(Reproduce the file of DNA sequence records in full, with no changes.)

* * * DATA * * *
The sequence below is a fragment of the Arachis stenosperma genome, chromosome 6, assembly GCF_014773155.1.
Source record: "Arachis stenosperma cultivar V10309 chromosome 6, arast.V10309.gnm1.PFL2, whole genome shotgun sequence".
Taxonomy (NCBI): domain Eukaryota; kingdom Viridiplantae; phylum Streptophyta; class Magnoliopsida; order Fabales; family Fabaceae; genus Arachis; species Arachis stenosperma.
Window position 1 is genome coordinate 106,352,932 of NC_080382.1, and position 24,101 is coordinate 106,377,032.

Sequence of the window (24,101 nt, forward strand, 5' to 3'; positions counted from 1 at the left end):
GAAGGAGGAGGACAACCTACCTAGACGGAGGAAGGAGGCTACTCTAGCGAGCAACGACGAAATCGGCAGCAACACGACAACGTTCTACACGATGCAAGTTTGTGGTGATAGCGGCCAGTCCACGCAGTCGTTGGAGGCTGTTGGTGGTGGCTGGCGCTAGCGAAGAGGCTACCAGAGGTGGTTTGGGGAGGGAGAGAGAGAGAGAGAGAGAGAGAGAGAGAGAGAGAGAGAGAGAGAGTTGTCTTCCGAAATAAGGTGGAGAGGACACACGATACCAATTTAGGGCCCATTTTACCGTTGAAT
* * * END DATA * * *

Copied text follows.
The sequence below is a fragment of the Arachis stenosperma genome, chromosome 6, assembly GCF_014773155.1.
Source record: "Arachis stenosperma cultivar V10309 chromosome 6, arast.V10309.gnm1.PFL2, whole genome shotgun sequence".
Taxonomy (NCBI): domain Eukaryota; kingdom Viridiplantae; phylum Streptophyta; class Magnoliopsida; order Fabales; family Fabaceae; genus Arachis; species Arachis stenosperma.
Window position 1 is genome coordinate 106,352,932 of NC_080382.1, and position 24,101 is coordinate 106,377,032.

Sequence of the window (24,101 nt, forward strand, 5' to 3'; positions counted from 1 at the left end):
GAAGGAGGAGGACAACCTACCTAGACGGAGGAAGGAGGCTACTCTAGCGAGCAACGACGAAATCGGCAGCAACACGACAACGTTCTACACGATGCAAGTTTGTGGTGATAGCGGCCAGTCCACGCAGTCGTTGGAGGCTGTTGGTGGTGGCTGGCGCTAGCGAAGAGGCTACCAGAGGTGGTTTGGGGAGGGAGAGAGAGAGAGAGAGAGAGAGAGAGAGAGAGAGAGAGAGAGAGAGTTGTCTTCCGAAATAAGGTGGAGAGGACACACGATACCAATTTAGGGCCCATTTTACCGTTGAAT